A true domestic UK single market has no barriers with added bureaucracy or costs to hamper Scottish business.
With free movement of goods, services, capital and people, the UK single market benefits businesses and consumers. This arrangement maximises job creation and flexibility.
Businesses benefit from access to a large domestic market and consumers benefit from a greater number of goods and services at lower prices. In 2011, Scotland sold £45.4bn of goods and services to the rest of the UK – double the level of exports to the rest of the world and four times as much as to the rest of the EU.
Having 60m people in the UK means we share risks and spread costs.
A large and diversified tax base allows all parts of the UK to pool risks such as volatile tax revenues and to borrow at a lower cost to maintain public services. By spending taxpayers’ money on a UK-wide basis for certain services, the UK limits public costs through economies of scale (for example, in defence, tax collection and overseas representation), while also supporting integration in the domestic market (for example, through unified social security and common regulators).
We have highly skilled and integrated armed forces with one of the largest defence budgets in the world.
We benefit from the 4th largest defence budget in world of around £34 billion a year, through the large defence presence in Scotland and a united fighting force which protects Scotland as part of the UK.
The UK uses our international influence to make a positive difference through alliances and relationships.
We have a world-class diplomatic network representing and helping the people of Scotland around the globe. The UK has 14,000 staff in 270 Embassies, High Commissions and Consulates in over 150 countries, promoting trade and Scottish interests as part of the UK.
UK makes a vital contribution to humanitarian operations around the world.
Scotland is part of a United Kingdom that is a world leader in overseas development working directly in 28 countries across Africa, Asia and the Middle East. The UK has a leading role in global humanitarian emergencies, thanks to our military capabilities combined with goodwill, and is currently responding to Typhoon Haiyan in the Philippines. Scotland is part of a UK that has already pledged more than £50 million in humanitarian support. The UK is meeting its commitment to reach 0.7% in 2013. In doing so, we will become the first G8 country to reach this target.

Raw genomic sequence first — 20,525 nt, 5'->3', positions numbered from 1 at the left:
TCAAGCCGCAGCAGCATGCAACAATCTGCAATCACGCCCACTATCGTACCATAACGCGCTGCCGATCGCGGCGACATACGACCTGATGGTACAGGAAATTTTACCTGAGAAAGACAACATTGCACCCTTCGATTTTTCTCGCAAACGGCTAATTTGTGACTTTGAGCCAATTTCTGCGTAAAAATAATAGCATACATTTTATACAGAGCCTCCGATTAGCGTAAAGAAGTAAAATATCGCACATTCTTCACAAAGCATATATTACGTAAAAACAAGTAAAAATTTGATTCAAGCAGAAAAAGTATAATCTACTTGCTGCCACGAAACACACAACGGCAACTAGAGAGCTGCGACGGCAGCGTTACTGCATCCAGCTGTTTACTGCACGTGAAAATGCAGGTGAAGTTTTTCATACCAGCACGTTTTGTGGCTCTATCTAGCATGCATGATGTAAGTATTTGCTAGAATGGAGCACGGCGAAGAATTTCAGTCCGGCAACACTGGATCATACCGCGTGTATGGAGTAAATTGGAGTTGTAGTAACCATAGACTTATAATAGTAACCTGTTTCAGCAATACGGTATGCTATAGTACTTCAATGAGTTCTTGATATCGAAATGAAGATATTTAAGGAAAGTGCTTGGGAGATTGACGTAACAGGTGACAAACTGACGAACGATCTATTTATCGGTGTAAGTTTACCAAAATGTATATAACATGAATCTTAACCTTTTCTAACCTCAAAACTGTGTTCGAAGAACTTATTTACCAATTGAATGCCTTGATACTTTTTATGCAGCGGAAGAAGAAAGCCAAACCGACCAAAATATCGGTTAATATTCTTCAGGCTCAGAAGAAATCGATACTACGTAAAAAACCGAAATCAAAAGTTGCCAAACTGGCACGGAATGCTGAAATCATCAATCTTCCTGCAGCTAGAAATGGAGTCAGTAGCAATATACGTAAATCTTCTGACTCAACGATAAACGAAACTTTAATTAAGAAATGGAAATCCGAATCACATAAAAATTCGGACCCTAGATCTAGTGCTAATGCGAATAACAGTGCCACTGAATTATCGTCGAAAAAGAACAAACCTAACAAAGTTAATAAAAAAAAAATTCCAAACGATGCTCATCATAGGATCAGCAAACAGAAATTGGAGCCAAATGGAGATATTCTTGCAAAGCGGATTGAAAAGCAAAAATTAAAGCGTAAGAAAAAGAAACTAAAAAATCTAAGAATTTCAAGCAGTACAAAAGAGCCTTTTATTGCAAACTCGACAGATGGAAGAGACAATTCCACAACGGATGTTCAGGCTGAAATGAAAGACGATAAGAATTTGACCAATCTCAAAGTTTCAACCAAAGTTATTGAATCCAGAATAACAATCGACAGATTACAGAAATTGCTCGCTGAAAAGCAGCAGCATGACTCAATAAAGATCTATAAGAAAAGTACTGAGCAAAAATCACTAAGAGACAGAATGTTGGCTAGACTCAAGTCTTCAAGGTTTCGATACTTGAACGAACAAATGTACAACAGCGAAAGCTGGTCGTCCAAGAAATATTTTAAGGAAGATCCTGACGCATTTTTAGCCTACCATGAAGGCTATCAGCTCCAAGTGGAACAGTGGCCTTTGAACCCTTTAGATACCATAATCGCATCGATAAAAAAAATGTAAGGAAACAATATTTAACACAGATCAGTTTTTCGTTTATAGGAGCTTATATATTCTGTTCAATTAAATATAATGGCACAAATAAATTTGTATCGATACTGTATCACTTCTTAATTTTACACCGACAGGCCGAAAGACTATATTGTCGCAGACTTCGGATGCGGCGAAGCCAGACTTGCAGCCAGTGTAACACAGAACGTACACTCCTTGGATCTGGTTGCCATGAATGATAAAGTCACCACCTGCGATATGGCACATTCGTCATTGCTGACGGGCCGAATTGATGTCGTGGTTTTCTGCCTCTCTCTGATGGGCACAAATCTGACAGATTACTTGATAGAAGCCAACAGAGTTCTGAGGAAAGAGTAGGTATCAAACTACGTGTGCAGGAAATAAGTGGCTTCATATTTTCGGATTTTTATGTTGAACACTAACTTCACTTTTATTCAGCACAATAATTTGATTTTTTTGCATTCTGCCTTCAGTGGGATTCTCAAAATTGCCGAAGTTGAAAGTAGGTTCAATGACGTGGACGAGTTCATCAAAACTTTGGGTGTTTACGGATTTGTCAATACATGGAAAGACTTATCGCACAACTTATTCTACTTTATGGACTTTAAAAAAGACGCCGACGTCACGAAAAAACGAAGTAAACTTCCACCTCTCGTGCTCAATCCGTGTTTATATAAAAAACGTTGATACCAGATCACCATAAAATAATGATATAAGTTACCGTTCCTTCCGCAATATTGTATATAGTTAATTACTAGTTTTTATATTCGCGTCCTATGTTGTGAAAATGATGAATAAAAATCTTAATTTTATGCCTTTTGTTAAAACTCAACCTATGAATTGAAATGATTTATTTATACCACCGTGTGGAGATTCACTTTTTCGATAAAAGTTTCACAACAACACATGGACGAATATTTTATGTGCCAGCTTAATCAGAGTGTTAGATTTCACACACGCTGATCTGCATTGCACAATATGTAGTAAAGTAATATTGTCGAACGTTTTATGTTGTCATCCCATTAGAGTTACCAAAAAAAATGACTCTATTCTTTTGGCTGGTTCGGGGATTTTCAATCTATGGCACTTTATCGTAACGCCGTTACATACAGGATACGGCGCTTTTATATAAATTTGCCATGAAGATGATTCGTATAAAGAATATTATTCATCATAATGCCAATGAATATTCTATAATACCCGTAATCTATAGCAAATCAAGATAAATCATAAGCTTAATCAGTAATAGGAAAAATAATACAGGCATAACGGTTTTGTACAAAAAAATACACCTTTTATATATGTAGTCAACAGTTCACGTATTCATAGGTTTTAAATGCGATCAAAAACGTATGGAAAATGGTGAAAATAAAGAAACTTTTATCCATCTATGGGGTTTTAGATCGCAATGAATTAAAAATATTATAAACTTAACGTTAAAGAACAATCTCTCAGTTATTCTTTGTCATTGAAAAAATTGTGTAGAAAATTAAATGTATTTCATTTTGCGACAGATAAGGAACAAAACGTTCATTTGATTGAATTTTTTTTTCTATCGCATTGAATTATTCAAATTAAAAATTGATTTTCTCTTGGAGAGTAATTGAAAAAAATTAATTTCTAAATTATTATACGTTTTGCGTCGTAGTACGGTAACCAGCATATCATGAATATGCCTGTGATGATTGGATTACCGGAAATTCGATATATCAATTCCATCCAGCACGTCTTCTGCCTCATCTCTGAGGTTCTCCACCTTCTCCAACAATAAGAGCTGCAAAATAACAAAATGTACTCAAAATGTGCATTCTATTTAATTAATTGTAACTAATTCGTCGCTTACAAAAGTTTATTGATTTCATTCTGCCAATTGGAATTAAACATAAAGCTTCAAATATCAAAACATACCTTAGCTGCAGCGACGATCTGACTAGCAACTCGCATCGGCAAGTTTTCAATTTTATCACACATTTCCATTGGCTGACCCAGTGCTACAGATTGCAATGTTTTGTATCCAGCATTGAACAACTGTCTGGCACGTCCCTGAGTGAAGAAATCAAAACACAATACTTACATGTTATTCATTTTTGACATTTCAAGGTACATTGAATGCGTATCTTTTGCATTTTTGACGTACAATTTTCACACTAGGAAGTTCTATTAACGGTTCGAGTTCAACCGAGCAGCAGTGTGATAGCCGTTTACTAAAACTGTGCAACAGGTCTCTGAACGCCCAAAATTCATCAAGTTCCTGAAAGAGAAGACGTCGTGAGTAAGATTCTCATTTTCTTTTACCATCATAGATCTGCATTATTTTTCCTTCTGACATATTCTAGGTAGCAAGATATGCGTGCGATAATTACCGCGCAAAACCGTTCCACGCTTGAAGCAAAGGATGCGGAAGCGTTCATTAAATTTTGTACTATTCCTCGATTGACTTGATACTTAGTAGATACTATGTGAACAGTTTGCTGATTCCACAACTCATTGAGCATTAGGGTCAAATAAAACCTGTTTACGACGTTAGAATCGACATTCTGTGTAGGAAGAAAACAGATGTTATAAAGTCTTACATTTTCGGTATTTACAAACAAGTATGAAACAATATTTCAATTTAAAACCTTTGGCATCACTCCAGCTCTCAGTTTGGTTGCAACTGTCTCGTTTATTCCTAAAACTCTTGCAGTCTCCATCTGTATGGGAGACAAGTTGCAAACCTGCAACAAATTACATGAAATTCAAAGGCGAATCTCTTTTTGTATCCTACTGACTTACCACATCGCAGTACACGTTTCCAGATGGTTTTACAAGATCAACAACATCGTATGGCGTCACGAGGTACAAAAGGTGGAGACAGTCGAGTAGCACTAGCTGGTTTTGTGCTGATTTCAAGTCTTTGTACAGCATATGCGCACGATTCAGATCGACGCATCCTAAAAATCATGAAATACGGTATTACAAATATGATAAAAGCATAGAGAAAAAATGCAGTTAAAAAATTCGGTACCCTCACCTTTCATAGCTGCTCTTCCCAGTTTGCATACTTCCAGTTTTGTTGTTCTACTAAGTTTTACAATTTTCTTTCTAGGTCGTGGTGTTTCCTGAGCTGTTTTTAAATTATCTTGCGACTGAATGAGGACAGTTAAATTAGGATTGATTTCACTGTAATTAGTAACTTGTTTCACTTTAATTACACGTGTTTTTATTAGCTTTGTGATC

Fiscal-revenue stream is steady, not volatile.
The UK’s ability to share risks and pool resources has meant public spending per person in Scotland has been around 10% higher than the UK average since devolution. Pooling fiscal resources and sharing risks is the best way to manage volatile sources of revenue, such as North Sea oil and gas.
In MI5, MI6 and GCHQ we have world class security and intelligence services protecting everyone in the UK.
The UK’s intelligence agencies help protect the whole of the UK from threats such as terrorism and espionage, which means Scotland benefits from its expertise, capabilities and resources, as well as making a valued contribution.
The single UK labour market means workers can move freely across the UK.
Being part of the UK allows around 30,000 people to travel between Scotland and the UK each day to work. The lack of barriers to where people work makes it easier for people to find jobs that best match their skills and aspirations.
200+ UK institutions, like the BBC and the Met Office, serve all of the UK and don’t have to be replaced.
Around 490,000 staff are employed in over 230 UK central government organisations. Over 140 of these UK organisations perform functions for Scotland. This includes bodies that oversee important activities for the whole of the UK, from the Bank of England, Ministry of Defence as well as bodies that regulate communications, energy companies and railways and promote the UK abroad.
A strong research base supported by shared infrastructure.
Scotland’s excellent research base secures a greater proportion of UK Research Council funding than its UK population share. Scotland secured 13.1% of the pot in 2012-13. The UK’s highly integrated domestic environment for research supports the flow of funding, people and knowledge.
Highly skilled defence sector protects and creates quality jobs in Scotland.
The defence sector is an important part of Scotland’s industry, employing over 12,600 people. Scotland benefits from every pound spent on UK defence and the UK defence budget is one of the largest in the world.
Devolution offers the best of both worlds
Having a strong, flexible Parliament in Edinburgh coupled with the strength and safety of the wider UK is the best balance for Scotland, and one which the majority of people in the country support.